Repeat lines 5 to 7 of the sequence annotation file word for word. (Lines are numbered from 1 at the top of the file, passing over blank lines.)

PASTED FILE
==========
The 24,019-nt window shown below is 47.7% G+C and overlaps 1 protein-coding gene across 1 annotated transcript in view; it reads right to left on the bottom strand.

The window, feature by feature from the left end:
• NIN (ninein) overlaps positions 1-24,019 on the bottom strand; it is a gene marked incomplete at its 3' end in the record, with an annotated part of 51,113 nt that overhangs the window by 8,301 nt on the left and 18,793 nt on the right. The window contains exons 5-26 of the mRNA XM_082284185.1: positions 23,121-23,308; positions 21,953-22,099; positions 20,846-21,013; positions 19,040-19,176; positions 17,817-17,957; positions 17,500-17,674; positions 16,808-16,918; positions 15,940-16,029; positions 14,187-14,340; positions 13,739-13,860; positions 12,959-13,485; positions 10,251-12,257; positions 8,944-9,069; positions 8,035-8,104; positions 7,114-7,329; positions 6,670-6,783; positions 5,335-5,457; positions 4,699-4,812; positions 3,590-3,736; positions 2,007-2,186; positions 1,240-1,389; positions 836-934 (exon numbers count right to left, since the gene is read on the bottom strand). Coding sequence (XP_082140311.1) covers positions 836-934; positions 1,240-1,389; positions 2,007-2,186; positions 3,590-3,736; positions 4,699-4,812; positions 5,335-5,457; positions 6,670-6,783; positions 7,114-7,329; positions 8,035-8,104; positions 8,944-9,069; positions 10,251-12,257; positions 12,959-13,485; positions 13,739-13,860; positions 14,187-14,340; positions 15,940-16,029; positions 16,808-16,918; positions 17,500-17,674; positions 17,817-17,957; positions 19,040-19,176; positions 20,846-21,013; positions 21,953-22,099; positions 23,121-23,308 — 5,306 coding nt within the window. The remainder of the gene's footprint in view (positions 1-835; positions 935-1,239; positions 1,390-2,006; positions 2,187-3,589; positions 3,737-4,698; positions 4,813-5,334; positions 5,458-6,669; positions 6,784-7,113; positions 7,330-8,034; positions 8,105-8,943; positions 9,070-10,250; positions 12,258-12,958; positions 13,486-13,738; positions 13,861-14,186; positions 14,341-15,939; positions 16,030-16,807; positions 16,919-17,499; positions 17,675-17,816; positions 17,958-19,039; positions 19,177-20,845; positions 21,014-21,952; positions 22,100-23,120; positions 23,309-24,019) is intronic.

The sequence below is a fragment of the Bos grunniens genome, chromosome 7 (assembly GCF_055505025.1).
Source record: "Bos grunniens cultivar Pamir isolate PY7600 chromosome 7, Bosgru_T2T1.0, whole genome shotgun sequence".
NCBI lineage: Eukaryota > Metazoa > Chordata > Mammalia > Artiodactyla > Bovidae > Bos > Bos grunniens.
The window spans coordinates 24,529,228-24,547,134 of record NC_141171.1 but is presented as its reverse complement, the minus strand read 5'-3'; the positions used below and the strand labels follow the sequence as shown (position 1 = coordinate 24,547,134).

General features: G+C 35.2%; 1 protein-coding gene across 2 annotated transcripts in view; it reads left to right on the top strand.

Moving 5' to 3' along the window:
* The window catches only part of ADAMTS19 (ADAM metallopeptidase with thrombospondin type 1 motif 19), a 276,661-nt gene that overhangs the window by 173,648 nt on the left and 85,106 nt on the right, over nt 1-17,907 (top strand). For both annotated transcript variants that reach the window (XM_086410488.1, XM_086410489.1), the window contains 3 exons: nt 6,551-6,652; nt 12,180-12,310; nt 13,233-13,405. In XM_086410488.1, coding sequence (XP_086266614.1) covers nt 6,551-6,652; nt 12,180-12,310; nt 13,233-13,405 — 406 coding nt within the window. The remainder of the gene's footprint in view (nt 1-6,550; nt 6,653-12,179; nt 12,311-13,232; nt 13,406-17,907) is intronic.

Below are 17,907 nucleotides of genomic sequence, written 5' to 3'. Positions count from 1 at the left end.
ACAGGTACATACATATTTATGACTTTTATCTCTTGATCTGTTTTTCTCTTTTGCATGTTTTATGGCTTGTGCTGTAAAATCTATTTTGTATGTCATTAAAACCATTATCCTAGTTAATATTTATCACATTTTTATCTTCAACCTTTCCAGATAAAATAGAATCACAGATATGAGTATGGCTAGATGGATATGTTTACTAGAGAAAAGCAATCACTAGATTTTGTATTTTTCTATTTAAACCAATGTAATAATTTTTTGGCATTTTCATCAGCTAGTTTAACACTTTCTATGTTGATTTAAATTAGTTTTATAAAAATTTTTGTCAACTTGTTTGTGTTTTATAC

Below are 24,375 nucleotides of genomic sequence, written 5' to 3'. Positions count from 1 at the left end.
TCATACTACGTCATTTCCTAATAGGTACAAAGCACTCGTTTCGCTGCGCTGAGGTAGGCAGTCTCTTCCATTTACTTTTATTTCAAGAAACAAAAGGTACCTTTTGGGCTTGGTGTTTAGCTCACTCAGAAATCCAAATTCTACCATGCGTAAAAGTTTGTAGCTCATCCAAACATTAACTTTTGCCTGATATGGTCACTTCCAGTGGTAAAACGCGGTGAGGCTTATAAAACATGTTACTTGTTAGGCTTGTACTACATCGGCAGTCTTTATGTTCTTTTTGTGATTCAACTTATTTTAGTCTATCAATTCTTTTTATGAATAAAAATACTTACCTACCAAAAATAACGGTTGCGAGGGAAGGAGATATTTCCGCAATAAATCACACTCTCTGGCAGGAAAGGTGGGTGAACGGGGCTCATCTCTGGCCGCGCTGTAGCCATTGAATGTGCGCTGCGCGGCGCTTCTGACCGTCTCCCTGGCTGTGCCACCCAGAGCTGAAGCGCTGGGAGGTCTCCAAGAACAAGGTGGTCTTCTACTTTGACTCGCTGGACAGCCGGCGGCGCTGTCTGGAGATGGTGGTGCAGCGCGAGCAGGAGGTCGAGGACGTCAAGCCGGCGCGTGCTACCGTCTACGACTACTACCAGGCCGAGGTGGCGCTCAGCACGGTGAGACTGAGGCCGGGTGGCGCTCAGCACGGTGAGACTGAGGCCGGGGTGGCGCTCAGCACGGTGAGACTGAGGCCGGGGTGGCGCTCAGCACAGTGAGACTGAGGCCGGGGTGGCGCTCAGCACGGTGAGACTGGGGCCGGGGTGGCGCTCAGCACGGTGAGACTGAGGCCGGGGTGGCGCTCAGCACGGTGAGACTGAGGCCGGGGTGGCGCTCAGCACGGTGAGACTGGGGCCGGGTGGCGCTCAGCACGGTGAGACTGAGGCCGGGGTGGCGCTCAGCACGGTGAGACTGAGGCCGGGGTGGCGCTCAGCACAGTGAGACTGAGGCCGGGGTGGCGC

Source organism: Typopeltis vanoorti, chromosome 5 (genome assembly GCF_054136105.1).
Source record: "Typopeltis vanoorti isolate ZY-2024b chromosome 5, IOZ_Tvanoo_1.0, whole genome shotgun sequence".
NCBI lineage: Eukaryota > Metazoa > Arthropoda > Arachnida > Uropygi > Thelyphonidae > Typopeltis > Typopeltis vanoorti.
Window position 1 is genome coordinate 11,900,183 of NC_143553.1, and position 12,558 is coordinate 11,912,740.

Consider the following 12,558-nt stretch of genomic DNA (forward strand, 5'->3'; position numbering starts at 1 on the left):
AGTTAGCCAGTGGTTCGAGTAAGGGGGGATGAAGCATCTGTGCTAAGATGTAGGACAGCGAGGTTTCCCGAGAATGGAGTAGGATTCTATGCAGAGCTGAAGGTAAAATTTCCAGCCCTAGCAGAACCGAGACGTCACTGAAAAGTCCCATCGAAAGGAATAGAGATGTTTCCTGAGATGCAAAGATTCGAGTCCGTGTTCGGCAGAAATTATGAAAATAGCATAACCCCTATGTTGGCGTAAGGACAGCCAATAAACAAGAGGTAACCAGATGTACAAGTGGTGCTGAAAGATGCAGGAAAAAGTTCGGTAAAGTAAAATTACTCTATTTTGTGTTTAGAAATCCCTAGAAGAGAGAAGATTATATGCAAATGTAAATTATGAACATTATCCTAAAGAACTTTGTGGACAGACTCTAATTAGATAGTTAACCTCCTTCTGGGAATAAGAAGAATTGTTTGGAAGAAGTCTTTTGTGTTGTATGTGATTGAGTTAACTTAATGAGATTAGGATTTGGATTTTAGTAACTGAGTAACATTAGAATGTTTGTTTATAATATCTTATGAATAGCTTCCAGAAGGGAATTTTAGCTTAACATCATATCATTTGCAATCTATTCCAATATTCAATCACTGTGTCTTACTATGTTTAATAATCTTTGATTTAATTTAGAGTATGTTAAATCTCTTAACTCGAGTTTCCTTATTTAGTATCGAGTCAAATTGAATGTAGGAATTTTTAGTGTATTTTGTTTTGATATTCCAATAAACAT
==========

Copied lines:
Source record: "Bos grunniens cultivar Pamir isolate PY7600 chromosome 7, Bosgru_T2T1.0, whole genome shotgun sequence".
NCBI lineage: Eukaryota > Metazoa > Chordata > Mammalia > Artiodactyla > Bovidae > Bos > Bos grunniens.
The window spans coordinates 24,529,228-24,547,134 of record NC_141171.1 but is presented as its reverse complement, the minus strand read 5'-3'; the positions used below and the strand labels follow the sequence as shown (position 1 = coordinate 24,547,134).